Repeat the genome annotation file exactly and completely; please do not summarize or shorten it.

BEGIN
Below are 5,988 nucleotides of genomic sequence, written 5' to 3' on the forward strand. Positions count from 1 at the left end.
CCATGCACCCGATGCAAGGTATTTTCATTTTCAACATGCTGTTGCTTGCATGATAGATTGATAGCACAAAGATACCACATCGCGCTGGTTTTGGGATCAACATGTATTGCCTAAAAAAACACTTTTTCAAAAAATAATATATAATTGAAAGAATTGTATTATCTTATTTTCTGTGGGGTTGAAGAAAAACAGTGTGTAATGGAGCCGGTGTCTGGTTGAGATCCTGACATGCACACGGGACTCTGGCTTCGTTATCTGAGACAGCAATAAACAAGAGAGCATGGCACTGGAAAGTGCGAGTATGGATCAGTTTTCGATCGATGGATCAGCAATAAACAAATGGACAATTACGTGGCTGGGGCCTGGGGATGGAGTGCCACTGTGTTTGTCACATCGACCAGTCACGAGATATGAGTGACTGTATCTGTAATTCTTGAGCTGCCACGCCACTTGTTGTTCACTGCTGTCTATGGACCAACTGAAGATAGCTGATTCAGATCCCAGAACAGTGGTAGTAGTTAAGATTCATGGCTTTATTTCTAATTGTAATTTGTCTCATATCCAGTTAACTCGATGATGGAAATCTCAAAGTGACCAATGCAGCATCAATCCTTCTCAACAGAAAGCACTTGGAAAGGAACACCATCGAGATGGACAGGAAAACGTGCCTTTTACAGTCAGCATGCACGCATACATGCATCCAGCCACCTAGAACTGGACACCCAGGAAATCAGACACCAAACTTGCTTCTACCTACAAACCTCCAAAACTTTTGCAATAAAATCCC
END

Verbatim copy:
Below are 5,988 nucleotides of genomic sequence, written 5' to 3' on the forward strand. Positions count from 1 at the left end.
CCATGCACCCGATGCAAGGTATTTTCATTTTCAACATGCTGTTGCTTGCATGATAGATTGATAGCACAAAGATACCACATCGCGCTGGTTTTGGGATCAACATGTATTGCCTAAAAAAACACTTTTTCAAAAAATAATATATAATTGAAAGAATTGTATTATCTTATTTTCTGTGGGGTTGAAGAAAAACAGTGTGTAATGGAGCCGGTGTCTGGTTGAGATCCTGACATGCACACGGGACTCTGGCTTCGTTATCTGAGACAGCAATAAACAAGAGAGCATGGCACTGGAAAGTGCGAGTATGGATCAGTTTTCGATCGATGGATCAGCAATAAACAAATGGACAATTACGTGGCTGGGGCCTGGGGATGGAGTGCCACTGTGTTTGTCACATCGACCAGTCACGAGATATGAGTGACTGTATCTGTAATTCTTGAGCTGCCACGCCACTTGTTGTTCACTGCTGTCTATGGACCAACTGAAGATAGCTGATTCAGATCCCAGAACAGTGGTAGTAGTTAAGATTCATGGCTTTATTTCTAATTGTAATTTGTCTCATATCCAGTTAACTCGATGATGGAAATCTCAAAGTGACCAATGCAGCATCAATCCTTCTCAACAGAAAGCACTTGGAAAGGAACACCATCGAGATGGACAGGAAAACGTGCCTTTTACAGTCAGCATGCACGCATACATGCATCCAGCCACCTAGAACTGGACACCCAGGAAATCAGACACCAAACTTGCTTCTACCTACAAACCTCCAAAACTTTTGCAATAAAATCCC